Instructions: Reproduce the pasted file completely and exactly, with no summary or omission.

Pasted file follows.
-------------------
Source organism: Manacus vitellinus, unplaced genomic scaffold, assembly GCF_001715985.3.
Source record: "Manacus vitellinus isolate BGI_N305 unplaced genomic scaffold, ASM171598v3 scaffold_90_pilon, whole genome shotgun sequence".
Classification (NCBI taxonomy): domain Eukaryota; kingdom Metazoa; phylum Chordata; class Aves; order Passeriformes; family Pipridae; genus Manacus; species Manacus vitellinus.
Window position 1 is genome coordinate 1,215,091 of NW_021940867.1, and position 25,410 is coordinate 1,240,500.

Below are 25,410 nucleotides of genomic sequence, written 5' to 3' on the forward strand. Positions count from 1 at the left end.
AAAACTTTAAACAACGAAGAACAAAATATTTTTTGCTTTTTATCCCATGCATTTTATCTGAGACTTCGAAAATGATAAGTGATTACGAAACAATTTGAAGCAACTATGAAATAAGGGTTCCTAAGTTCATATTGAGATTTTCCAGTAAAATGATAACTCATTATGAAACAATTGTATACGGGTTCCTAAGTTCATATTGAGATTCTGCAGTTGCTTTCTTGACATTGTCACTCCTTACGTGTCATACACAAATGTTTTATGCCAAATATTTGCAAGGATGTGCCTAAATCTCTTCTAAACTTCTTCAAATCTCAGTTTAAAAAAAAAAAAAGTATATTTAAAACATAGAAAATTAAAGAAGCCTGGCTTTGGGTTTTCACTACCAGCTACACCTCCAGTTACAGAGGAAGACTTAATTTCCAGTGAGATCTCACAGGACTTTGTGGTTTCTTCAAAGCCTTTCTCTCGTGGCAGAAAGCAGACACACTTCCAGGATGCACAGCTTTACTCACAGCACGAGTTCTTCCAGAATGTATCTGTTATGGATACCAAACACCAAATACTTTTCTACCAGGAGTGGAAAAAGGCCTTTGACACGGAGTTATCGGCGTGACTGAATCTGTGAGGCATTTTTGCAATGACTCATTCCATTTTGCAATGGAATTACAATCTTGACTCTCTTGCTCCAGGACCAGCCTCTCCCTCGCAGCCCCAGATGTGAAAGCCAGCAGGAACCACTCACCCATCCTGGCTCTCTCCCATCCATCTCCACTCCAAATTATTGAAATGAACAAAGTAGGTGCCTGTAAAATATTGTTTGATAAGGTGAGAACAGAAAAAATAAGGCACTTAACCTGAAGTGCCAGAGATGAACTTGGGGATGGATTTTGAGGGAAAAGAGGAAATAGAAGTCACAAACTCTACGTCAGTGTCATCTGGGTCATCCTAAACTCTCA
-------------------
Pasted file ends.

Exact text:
Source organism: Manacus vitellinus, unplaced genomic scaffold, assembly GCF_001715985.3.
Source record: "Manacus vitellinus isolate BGI_N305 unplaced genomic scaffold, ASM171598v3 scaffold_90_pilon, whole genome shotgun sequence".
Classification (NCBI taxonomy): domain Eukaryota; kingdom Metazoa; phylum Chordata; class Aves; order Passeriformes; family Pipridae; genus Manacus; species Manacus vitellinus.
Window position 1 is genome coordinate 1,215,091 of NW_021940867.1, and position 25,410 is coordinate 1,240,500.

Below are 25,410 nucleotides of genomic sequence, written 5' to 3' on the forward strand. Positions count from 1 at the left end.
AAAACTTTAAACAACGAAGAACAAAATATTTTTTGCTTTTTATCCCATGCATTTTATCTGAGACTTCGAAAATGATAAGTGATTACGAAACAATTTGAAGCAACTATGAAATAAGGGTTCCTAAGTTCATATTGAGATTTTCCAGTAAAATGATAACTCATTATGAAACAATTGTATACGGGTTCCTAAGTTCATATTGAGATTCTGCAGTTGCTTTCTTGACATTGTCACTCCTTACGTGTCATACACAAATGTTTTATGCCAAATATTTGCAAGGATGTGCCTAAATCTCTTCTAAACTTCTTCAAATCTCAGTTTAAAAAAAAAAAAAGTATATTTAAAACATAGAAAATTAAAGAAGCCTGGCTTTGGGTTTTCACTACCAGCTACACCTCCAGTTACAGAGGAAGACTTAATTTCCAGTGAGATCTCACAGGACTTTGTGGTTTCTTCAAAGCCTTTCTCTCGTGGCAGAAAGCAGACACACTTCCAGGATGCACAGCTTTACTCACAGCACGAGTTCTTCCAGAATGTATCTGTTATGGATACCAAACACCAAATACTTTTCTACCAGGAGTGGAAAAAGGCCTTTGACACGGAGTTATCGGCGTGACTGAATCTGTGAGGCATTTTTGCAATGACTCATTCCATTTTGCAATGGAATTACAATCTTGACTCTCTTGCTCCAGGACCAGCCTCTCCCTCGCAGCCCCAGATGTGAAAGCCAGCAGGAACCACTCACCCATCCTGGCTCTCTCCCATCCATCTCCACTCCAAATTATTGAAATGAACAAAGTAGGTGCCTGTAAAATATTGTTTGATAAGGTGAGAACAGAAAAAATAAGGCACTTAACCTGAAGTGCCAGAGATGAACTTGGGGATGGATTTTGAGGGAAAAGAGGAAATAGAAGTCACAAACTCTACGTCAGTGTCATCTGGGTCATCCTAAACTCTCA